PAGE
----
This is an important study and it does offer hope (after weeks over which the stock market plunged) that "happy days" are either here again...or approaching after "non-profits still seen struggling long after recession" as The Jewish Week noted one year ago. Curiously, however, the author chose to focus on the "success," the rebound, of the Jewish Federation of Greater Boston -- The Combined Jewish Philanthropies, the CJP as its known. Curiously, because the CJP is not the paradigm I would have chosen...far from it. As we pursue this analysis, please bear in mind that the Jewish population of Greater Boston is about the same as that of Metropolitan Chicago and, then, let's compare:
First, the raw data on the CJP success: "...it increased total revenues over 1.5 times (161%) since 2007..." Our friend, Jeffrey Solomon, now Senior Advisor to Chasbro Investments, opined:
"Boston's federation made the strategic choice to partner with Jewish families in their pursuit of doing good, most especially when these projects aligned with the federation's priorities. That abandoned the historical concept of the primacy of the annual campaign. As a result, they have been outpacing all other large communities, including in the growth of their annual campaign."Hmmm, if Jeff was quoted accurately, there is direct correlation between abandoning "the primacy of the annual campaign" and Boston CJP's "incredible success." Under this construct, Cleveland, Chicago, Miami and Baltimore...everywhere in fact where the annual campaign retains its primacy with annual success and amazing vitality, should abandon that primacy right now. Further, because of the unavailability of comparative data, it can only be noted that CJPs growth has been almost totally in the realm of "designated" giving while its unrestricted annual campaign continues to wither. (A comparison of Boston's campaign data submitted to JFNA for Dues computations which deducts designated gifts from the gross annual campaign numbers helps to tell the tale.) But there is no reason really that either the author of the Jewish Week article or Jeffrey Solomon would know that.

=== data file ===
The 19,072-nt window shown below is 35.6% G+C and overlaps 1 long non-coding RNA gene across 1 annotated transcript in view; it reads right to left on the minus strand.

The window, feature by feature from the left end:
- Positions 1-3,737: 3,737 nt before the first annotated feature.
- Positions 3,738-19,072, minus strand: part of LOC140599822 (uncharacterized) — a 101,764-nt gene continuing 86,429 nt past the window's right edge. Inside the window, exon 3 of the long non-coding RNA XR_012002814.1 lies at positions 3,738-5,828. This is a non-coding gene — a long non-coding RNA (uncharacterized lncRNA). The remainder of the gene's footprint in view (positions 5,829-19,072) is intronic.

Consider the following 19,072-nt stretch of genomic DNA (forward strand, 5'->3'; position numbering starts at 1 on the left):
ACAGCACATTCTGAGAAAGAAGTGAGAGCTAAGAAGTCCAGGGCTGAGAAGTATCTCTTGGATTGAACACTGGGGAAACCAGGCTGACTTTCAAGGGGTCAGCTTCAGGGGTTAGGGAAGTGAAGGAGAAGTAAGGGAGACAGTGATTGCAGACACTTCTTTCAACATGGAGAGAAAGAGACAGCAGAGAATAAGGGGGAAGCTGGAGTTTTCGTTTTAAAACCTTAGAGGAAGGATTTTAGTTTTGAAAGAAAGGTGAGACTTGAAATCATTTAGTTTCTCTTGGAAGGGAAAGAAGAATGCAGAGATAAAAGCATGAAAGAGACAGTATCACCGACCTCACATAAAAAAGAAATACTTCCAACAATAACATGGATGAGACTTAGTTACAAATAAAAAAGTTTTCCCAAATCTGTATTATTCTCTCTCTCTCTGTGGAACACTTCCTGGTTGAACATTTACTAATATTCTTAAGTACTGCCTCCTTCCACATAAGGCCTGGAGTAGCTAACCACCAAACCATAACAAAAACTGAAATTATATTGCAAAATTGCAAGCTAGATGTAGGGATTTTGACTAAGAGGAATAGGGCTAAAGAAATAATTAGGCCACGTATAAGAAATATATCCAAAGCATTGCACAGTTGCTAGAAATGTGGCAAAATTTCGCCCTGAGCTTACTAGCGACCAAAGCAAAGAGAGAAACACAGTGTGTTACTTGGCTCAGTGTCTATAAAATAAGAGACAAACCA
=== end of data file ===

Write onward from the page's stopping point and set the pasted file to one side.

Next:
There is probably no federation more dedicated to families -- with a particular focus on young families -- than is the Jewish Federation of Greater Chicago through its "JUF Young Families" Initiatives. The success of that community's annual campaign isn't "article worthy" because it happens year-after-year-after-year -- how boring that is, apparently. The same would be true of Miami and Cleveland and Baltimore, among others. For Chicago, 2015 was a record year:
"The Annual Campaign is the largest element of an overall fundraising operation that last year mobilized $203,718,220 to help more than 70 vital social service agencies and programs feed, clothe, house and otherwise care for 300,000 Chicagoans of all faiths, and provide humanitarian assistance to 2 million Jews in Israel and around the world."The last available JFNA data that allow a comparison between annual campaigns of the CJP and Chicago are the of the 2013 Campaigns -- Chicago's at $81,541,439; Boston's at $44,402,700. Remember, these communities have almost identical Jewish populations. Then there's overseas allocations including supplemental giving -- Chicago's $30,797,378; CJP's $5,481,256. (That's Chicago's 37.8% of campaign; Boston's at 12.3%)
Now all of this is not meant to deprecate Boston's great revenue growth; merely to put it into a fair and appropriate context. After all if you start from $0 and raise $10 the percentage growth is phenomenal. But...really.